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May 31, 2014 @ 12:00 am
You are your most important social media channel
It’s not Facebook, it’s not Twitter, it’s not Instagram. Your most important social media channel is YOU! That was the message at the May Social Media Breakfast Madison from Christopher Parr, who has turned his Pursuitist website into one of the world’s most respected sources for all things luxury, from cars to hotels to handbags.
Social media channels serve as vehicles to tell your story, Parr said, but it is YOU who tells the story and connects with your audience. It is YOU who builds trust and turns readers into customers.
“People connect with people, not brands,” Parr said in recommending that you make a point of highlighting your blogger personalities and use their experiences to humanize your brand.
But you will only connect with your audience if you know them, he said.
“What excites them? What are their aspirations? And how do they want to be identified? Create content that is highly contagious and sharable for that audience you know,” Parr said.
In doing that, he said, be a storyteller, be authentic, and be real. “Find that spark and make your marketing message connect with that audience.”
Parr emphasized that it is important that you don’t base your marketing success on properties you don’t own, such as Facebook, Twitter and Instagram.
“No matter what social media channels you use, make sure you have a blog or website that is your ‘landing pad.’ There you can connect with your potential customers, engage with them and have a conversation. It’s always about driving them back to your site,” he said, adding:
“While they’re on your site or blog, become a trusted and valuable resource to your customer or perspective customer. … Engaging content is the hook: content that adds value to their days.”
The goal, Parr said, is to cut through the clutter with meaningful content, such as photos that inspire, enlightening interviews, and contests that generate excitement.
“Ignite your audience,” he said. “Static corporate websites are dead. We need to innovate and disrupt. Create content that your customers actually want to consume.”
Parr talked about his site, Pursuitist, which is “a curated list of good things in life.”
Pursuitist’s eight to 10 writers are professional guest contributors who share their favorite luxuries and write reviews of everything from cars to hotels to handbags. They each have their own beat, or topic, and they are usually part of the stories they write. The site also interviews thought leaders, such as chefs and wine experts, and covers fashion, arts and entertainment. Advertisers have included BMW, Ritz-Carlton, Gucci, Rolls Royce.
Parr said Facebook has been his main social media channel with 738,000 fans. Twitter, he said, is fantastic for on-the-go storytelling such as posting a quick photo and description of wherever he is. Although Parr does not actively share content on LinkedIn, his readers do, and that helps increase his exposure.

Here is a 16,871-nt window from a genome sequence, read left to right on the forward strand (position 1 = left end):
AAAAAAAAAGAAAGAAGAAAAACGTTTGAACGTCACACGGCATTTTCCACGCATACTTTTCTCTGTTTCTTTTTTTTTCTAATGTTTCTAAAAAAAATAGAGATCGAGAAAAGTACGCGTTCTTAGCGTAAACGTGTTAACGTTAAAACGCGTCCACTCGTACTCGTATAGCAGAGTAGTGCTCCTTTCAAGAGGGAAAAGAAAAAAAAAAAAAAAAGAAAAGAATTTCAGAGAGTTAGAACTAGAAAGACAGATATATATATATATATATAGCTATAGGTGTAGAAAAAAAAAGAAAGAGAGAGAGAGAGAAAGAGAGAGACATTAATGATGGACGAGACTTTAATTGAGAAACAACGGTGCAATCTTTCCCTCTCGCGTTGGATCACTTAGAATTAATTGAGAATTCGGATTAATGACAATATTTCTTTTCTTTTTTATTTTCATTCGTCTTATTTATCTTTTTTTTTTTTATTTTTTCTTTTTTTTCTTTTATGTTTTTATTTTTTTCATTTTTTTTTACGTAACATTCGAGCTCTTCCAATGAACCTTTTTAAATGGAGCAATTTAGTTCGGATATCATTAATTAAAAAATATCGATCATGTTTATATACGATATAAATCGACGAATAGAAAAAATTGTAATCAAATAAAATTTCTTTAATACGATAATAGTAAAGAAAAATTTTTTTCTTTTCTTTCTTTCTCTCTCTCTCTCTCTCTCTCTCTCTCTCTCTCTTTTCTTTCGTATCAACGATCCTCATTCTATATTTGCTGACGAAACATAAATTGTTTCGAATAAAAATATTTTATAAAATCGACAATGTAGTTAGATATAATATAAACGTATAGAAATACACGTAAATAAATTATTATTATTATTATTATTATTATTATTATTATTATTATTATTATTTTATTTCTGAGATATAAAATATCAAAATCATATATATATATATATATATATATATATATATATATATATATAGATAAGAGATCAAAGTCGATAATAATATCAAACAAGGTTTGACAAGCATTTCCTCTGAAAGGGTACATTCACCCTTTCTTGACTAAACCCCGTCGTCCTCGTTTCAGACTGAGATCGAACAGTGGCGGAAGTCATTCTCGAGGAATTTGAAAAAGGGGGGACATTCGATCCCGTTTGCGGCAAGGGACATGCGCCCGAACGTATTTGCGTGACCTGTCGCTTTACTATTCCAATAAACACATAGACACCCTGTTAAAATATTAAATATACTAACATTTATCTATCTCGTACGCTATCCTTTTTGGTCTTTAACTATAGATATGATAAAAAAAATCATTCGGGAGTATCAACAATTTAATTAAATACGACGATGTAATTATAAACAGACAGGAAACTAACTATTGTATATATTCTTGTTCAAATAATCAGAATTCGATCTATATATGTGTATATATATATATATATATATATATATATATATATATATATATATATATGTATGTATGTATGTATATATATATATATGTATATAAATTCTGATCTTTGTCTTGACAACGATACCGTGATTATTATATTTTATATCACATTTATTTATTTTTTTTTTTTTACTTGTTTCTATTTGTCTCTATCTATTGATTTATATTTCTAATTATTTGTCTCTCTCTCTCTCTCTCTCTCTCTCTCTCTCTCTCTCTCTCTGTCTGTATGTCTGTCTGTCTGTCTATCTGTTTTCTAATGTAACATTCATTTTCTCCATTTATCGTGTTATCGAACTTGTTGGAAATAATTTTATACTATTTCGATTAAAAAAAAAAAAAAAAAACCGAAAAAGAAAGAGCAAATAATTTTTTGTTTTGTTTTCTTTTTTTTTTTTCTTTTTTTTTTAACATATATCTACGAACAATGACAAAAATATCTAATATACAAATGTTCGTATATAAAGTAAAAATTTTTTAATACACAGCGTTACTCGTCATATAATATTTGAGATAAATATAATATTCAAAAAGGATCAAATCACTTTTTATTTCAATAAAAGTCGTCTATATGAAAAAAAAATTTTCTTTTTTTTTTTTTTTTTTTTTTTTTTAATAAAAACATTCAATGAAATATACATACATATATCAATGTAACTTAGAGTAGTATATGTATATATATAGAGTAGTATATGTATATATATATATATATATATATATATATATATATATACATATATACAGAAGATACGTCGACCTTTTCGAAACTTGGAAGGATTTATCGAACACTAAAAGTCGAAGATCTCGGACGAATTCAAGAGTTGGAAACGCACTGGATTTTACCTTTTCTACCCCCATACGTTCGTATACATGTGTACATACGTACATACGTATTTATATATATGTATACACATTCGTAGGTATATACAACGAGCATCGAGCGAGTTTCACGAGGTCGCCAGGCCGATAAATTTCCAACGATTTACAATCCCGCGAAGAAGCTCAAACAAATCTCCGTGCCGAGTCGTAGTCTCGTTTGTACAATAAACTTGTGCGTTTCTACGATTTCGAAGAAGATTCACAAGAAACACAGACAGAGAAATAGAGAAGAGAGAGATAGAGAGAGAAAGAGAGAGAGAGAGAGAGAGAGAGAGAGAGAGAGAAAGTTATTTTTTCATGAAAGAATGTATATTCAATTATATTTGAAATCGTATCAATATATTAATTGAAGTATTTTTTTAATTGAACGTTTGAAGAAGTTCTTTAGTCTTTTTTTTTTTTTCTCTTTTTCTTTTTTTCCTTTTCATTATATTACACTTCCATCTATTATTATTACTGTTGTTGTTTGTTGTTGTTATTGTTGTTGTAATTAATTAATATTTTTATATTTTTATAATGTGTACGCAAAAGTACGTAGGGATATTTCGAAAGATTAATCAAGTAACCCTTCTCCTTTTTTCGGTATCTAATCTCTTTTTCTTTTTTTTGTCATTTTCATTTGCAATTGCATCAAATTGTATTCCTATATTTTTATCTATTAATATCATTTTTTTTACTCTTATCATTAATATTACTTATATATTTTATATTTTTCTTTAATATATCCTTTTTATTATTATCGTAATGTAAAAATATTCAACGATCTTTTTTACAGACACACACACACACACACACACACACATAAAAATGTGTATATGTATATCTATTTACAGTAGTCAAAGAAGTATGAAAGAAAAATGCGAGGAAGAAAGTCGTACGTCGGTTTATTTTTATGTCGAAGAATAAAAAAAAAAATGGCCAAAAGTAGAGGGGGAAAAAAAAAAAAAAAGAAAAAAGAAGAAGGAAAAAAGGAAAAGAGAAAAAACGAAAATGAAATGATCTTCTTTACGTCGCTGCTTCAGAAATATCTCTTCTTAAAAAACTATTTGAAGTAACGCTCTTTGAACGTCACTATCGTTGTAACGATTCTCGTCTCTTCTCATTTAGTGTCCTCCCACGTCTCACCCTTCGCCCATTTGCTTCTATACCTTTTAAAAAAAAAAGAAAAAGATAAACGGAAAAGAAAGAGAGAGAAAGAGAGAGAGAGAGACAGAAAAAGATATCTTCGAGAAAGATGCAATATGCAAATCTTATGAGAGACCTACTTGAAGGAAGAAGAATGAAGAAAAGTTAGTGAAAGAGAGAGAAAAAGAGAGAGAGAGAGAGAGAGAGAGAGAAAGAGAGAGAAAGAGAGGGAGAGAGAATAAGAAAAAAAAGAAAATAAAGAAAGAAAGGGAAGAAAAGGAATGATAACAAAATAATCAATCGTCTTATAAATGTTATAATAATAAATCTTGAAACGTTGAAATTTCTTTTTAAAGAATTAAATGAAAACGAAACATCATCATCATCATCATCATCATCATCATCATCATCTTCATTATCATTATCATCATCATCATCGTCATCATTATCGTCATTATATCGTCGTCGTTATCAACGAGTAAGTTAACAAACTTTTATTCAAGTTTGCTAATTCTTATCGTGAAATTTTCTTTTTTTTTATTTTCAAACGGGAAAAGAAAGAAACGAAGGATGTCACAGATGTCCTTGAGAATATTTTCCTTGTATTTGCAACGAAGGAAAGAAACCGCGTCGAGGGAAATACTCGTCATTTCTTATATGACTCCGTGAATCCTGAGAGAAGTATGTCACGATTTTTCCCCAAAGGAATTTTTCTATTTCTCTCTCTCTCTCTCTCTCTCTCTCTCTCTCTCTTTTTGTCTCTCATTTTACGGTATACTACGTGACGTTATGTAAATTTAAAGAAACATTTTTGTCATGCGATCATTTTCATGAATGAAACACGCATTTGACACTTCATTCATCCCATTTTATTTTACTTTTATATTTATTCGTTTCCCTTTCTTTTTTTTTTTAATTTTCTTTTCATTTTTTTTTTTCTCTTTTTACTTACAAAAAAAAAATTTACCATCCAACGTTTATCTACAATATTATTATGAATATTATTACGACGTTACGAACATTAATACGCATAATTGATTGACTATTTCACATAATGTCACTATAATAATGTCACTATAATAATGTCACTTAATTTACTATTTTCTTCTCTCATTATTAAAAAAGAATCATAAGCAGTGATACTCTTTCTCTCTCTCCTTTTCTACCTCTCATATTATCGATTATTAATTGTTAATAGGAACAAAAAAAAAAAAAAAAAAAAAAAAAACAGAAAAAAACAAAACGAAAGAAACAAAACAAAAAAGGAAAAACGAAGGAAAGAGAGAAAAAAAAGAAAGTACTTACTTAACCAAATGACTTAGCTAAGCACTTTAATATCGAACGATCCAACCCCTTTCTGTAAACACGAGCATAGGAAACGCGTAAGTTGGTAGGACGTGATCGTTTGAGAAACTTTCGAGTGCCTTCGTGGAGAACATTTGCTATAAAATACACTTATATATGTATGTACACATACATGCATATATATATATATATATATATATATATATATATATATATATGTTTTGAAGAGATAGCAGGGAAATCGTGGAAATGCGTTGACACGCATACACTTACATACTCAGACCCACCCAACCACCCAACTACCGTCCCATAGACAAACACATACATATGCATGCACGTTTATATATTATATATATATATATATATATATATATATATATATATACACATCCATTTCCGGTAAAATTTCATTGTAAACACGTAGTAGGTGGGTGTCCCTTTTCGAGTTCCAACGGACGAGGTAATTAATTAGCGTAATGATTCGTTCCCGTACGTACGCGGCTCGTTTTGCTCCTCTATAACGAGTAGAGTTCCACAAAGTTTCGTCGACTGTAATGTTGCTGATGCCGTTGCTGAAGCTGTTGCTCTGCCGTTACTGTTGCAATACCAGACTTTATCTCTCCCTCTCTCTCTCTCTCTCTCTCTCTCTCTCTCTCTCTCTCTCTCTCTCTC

The website is built on WordPress, and stories are automatically pushed to Google+ and Tumbler, and Parr manually shares them on Facebook and Twitter, with rich media including images and video.
Parr offered these tips for corporate content creators:
- Publish content that is worthy of your customers’ attention.
- Pay to play. (Advertise on Facebook.)
- Encourage customers and employees to share your posts.
- Build communities from other social networks and create a forum on your own site.
He said organizations should ask themselves these questions:
- What’s the business objective of your blog?
- What’s the name and URL of your blog?
- What are the categories?
- What’s your voice? Are there many voices?
- Who’s your audience? Is there more than one?
- What type of content will excite or inform your audience(s)?
And, finally, he offered these Chief Content Officer Take-Aways:
- Engage your community with questions.
- Share amazing photos.
- Create content that can be easily consumed on mobile devices.
- Keep it human. Don’t be a bland corporation.
- The best posts or videos come from the frequently asked questions people have.
- Interviews make great content.
- Share original, behind-the-scenes photos of you and your team.
- Create interesting, brief product and service demos with videos.
- Testimonials are great, especially if you can highlight the hero, your customer, and not your product.
- Point out the great people in your community with videos and interviews.
- Deliver instruction and teach someone how to do something. Create a “how to” series.
- Keep publishing, keep creating great content. Don’t give up.
Here is Geekazine‘s video from the May event.
Photos by Bob Wydra: